Squid Game tracksuit demand cheers Korea’s garment sector
SEOUL – The “Made in Korea” green tracksuits and pink jumpsuits worn by characters in Netflix’s global hit Squid Game have proven a pre-Halloween bright spot for a South Korean garment industry struggling during the pandemic.
A 500 sq m garment factory in the Seongbuk district of the capital Seoul was humming this week, green and pink thread flying off stacked spools off serger machines with loud knocking noises in a race to meet orders.
“October is usually a slow month for the sewing industry, but thanks to Squid Game and Halloween, we are scrambling to stitch,” said factory owner Kim jin-ja, 54.
“We are now sewing 6,000 teal-green tracksuits for toddlers and children.”
Kim says her annual sales of 1.5 billion won (S$1.7 million) plummeted to a third of what she used to make after the Covid-19 pandemic hit. Most of her orders came from Japan but travel restrictions forced her to shut down in August and September.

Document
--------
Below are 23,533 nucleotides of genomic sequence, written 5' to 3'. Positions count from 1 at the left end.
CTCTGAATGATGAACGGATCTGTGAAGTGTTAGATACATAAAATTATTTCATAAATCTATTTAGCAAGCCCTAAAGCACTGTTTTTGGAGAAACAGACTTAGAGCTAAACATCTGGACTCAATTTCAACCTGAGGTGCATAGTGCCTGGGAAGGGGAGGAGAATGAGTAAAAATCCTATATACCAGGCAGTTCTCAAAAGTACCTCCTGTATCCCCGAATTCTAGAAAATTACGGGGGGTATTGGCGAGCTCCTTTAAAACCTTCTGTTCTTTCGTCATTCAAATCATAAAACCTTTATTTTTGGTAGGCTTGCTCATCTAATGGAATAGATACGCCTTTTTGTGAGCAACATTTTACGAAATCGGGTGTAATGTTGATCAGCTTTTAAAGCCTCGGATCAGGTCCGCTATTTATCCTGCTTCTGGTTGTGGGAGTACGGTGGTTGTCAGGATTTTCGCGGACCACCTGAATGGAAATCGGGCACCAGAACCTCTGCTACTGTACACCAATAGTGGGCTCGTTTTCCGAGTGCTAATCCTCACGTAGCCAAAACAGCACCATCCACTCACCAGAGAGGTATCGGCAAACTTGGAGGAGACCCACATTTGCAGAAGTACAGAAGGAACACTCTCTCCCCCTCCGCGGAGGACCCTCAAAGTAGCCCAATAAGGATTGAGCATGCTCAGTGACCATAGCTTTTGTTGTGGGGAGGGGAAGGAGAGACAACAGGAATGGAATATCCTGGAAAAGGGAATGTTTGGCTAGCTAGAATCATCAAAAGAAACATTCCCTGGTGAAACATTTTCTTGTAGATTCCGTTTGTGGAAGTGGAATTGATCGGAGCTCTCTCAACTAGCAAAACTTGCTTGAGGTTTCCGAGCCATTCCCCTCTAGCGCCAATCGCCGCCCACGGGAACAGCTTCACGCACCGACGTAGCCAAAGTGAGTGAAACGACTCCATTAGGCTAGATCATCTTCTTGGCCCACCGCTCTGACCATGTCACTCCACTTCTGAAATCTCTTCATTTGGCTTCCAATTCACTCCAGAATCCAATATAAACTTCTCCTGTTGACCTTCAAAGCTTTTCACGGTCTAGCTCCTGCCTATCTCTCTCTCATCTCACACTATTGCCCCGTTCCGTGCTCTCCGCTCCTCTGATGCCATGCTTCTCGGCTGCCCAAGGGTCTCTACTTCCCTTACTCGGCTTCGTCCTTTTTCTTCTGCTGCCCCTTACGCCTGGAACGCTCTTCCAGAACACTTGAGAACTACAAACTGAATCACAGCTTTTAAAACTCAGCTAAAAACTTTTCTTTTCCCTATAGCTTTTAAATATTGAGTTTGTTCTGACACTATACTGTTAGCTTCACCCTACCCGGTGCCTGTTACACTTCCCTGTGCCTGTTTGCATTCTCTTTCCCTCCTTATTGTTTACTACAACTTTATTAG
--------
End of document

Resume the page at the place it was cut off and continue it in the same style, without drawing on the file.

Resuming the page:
She now hopes orders will last past Halloween and sees better chances of renewed exports with “Made in Korea” labels.
“The two years of Covid have been a tough time for domestic fashion corporations,” said Seongbuk Mayor Lee Seung-ro.
“(But) Squid Game, which has become a global sensation, has also made tracksuits popular domestically, leading to a flood of orders.”
A child’s Squid Game tracksuit was selling for 30,000 won (S$34.40) in Namdaemun Market, the country’s largest traditional market where stock ranges from kitchenware to jewellery.
A garment vendor in the market said he and others did not have enough tracksuits to meet soaring demand.
Squid Game has been watched by 142 million households since its Sept 17 debut, according to Netflix, the world’s largest streaming service, helping it add 4.38 million new subscribers. - REUTERS